Acute Respiratory Distress (ARDS): According to the Mayo Clinic, acute respiratory distress occurs when fluid accumulates and fills the alveoli, preventing your lungs from filling with air and providing enough oxygen to the body and symptoms include labored breathing, severe shortness of breath, confusion, tiredness, and low blood pressure. Infections like sepsis, head or chest trauma/injury, and illnesses such as Covid-19 or pneumonia commonly cause ARDS.
Heart failure: When your heart cannot circulate oxygenated blood to the rest of your body efficiently, pressure builds up from the blood surrounding blood vessels and veins and leaks into the air sacs of the lungs.
Toxic exposure: Inhaling toxic substances can damage the lung tissue, causing fluid buildup in the lungs.
Symptoms of pulmonary edema are severe and not to be ignored. See a medical professional immediately if you have symptoms as described above.
Macular edema is swelling of the macula or central part of the retina in the eye. This area is responsible for sharp vision. Macular edema occurs when fluid builds up in the macula, causing vision problems. Causes of macular edema include but are not limited to:
Diabetic Retinopathy: High blood sugar levels can cause damage to the blood vessels in the retina, causing fluid to leak into the macula.
Eye Injuries: Injury to the eye can cause inflammation and swelling in the macula.
Retinal Vein Occlusion: A blockage in the retinal veins can cause impaired blood flow and make fluid accumulate.
If you’re experiencing any unusual swelling or vision changes, seek medical attention.
Cerebral swelling happens when there’s an abnormal accumulation of fluid in the brain, causing intracranial pressure, which is life-threatening. Cerebral edema can be caused by but is not limited to:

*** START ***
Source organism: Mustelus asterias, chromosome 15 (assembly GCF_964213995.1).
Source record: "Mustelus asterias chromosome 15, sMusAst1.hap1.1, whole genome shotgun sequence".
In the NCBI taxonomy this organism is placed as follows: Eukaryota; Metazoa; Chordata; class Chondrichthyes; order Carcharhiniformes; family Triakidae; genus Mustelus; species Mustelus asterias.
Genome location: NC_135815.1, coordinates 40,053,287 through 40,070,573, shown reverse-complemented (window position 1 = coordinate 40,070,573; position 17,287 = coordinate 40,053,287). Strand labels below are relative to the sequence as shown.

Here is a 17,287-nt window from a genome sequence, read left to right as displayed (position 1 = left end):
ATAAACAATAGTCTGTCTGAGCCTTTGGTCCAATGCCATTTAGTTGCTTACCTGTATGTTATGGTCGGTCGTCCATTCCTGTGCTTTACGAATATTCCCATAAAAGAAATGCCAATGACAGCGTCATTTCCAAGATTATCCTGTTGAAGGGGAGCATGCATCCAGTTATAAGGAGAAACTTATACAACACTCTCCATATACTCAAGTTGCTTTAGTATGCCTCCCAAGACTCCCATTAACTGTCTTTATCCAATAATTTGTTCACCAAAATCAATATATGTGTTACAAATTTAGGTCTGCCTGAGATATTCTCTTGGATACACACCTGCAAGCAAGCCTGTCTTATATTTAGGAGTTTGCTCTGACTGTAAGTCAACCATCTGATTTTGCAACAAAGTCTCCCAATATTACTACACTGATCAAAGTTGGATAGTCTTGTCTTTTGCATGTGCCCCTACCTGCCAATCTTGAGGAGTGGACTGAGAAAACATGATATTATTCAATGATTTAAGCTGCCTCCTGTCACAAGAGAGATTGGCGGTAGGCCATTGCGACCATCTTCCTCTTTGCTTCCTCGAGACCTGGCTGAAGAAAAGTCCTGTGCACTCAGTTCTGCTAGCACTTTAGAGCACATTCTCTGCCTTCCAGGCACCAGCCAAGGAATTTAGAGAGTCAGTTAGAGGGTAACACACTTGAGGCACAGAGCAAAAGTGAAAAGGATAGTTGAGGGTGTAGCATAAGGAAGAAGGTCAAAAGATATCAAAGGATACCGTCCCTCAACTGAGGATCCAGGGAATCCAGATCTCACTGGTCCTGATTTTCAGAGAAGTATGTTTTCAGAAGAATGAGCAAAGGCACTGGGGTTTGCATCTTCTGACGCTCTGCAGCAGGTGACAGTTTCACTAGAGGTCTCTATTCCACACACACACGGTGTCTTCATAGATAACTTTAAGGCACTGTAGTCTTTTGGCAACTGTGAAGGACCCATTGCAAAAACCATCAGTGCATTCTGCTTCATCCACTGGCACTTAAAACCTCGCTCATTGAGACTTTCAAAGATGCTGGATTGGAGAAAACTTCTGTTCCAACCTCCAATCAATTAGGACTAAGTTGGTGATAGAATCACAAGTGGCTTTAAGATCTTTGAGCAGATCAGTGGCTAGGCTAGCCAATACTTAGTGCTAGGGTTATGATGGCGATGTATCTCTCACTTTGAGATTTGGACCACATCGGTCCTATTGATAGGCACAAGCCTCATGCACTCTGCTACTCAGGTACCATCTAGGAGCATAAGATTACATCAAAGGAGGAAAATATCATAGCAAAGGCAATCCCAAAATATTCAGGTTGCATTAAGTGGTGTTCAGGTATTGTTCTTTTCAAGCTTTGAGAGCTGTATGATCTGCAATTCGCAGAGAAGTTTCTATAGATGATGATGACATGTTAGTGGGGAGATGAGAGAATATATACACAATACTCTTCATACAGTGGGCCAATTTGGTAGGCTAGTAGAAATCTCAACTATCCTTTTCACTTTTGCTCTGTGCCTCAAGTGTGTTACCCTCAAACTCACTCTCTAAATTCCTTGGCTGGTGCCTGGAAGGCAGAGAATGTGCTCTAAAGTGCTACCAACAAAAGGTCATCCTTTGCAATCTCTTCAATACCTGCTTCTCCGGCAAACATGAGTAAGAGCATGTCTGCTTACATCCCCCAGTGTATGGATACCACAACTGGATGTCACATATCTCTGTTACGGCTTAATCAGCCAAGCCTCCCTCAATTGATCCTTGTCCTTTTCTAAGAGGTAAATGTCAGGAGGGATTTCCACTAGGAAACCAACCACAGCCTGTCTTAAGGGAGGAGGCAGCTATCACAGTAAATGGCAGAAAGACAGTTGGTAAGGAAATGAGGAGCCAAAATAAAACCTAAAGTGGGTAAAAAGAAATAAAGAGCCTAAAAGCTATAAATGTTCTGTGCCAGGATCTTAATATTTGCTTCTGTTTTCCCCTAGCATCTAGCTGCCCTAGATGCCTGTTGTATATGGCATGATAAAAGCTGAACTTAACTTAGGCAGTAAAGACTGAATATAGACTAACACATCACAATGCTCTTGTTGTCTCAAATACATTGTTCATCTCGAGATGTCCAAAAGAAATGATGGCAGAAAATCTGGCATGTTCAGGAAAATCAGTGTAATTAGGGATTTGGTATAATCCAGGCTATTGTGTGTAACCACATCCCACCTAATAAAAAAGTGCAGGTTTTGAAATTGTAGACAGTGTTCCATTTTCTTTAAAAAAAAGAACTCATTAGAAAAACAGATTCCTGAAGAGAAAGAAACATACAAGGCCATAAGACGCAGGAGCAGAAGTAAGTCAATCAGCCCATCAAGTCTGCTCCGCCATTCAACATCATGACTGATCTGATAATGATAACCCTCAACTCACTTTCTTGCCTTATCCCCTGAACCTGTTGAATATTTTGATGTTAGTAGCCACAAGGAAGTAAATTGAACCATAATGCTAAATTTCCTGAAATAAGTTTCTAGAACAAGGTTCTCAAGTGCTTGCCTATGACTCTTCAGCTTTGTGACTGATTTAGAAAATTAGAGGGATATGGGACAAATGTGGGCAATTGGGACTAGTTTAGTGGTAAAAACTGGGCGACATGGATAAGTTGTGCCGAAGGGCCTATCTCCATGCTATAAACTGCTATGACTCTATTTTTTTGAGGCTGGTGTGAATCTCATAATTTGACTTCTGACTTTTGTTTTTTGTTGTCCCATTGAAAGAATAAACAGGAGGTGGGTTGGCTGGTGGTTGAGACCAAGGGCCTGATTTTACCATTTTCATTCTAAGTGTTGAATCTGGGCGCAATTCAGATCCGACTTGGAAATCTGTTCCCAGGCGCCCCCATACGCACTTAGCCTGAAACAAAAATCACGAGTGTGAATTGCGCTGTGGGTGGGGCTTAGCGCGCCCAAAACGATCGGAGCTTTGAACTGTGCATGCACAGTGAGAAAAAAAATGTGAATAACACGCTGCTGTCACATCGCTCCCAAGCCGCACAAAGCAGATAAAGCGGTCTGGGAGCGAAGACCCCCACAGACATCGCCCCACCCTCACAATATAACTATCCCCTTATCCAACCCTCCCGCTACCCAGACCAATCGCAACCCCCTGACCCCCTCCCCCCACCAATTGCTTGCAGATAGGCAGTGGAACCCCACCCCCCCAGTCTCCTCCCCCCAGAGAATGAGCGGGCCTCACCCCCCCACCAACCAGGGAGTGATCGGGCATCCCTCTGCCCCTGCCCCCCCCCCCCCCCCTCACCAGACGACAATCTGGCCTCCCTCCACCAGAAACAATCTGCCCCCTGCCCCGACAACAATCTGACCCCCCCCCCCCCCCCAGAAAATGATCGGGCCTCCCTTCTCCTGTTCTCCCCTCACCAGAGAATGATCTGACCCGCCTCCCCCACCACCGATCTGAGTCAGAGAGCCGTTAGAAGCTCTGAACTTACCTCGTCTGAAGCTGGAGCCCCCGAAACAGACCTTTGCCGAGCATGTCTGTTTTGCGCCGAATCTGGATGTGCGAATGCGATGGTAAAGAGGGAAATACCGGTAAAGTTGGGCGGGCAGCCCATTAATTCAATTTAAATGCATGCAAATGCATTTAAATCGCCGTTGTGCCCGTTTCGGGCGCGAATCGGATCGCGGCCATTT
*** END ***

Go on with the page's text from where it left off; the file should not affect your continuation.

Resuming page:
Stroke: Strokes can result in swelling of the brain once the blood flow to the brain is compromised.
Infections: Infections such as encephalitis or meningitis can lead to inflammation and fluid buildup in the brain.
Trauma or Injury: Injury to the head such as blunt force trauma can cause cranial edema.
Cerebral edema is a life-threatening form of edema. You should seek medical attention if you’re experiencing symptoms such as severe headache, nausea, vomiting, altered mental state, and other neurological symptoms.
Is Edema Serious?
The seriousness of the edema and swelling depends on the location, cause, and severity of the symptoms. Pulmonary, cerebral, and macular edema are very serious and require immediate medical treatment. To treat edema, your medical team needs to know the underlying causes. While some are treatable with positive lifestyle changes, others require serious medical intervention. Your vein health plays a major role in your overall health. If you’re struggling with symptoms of chronic venous insufficiency or vein disease, check in with your provider to see if seeing a vein specialist is right for you.
If you’re experiencing chronic peripheral edema, it may be a sign it’s time to discuss your vein health with your medical provider. Your peripheral edema may be caused by vein disease or chronic venous insufficiency.
It’s good practice to understand your vein health options, especially if your peripheral edema keeps you up at night or impacts your quality of life and you are not responding to self-care remedies such as rest, compression, and increasing your exercise. It may be time to discuss the possibility of vein disease with your provider.
Our safe, minimally invasive procedures help you put your vein health first and get back to the life you love.
In Conclusion: What Are The Four Types of Edema?
It’s important to tell your doctor about any swelling in your feet, ankles, or legs so they can rule out any serious underlying causes, especially if you haven’t seen any relief from lifestyle modifications. Our expert vein physicians at Center for Vein Restoration are here to help you explore your treatment options for healthier veins and less uncomfortable swelling. Visit us at one of our many locations, we have over 110 vein clinic locations in the U.S. Schedule an appointment with a provider today and get informed about your vein health.
Call 1-800-FIX-LEGS (1-800-349-5347) to speak to a Patient Services Representative or schedule your consultation online /at a CVR near you.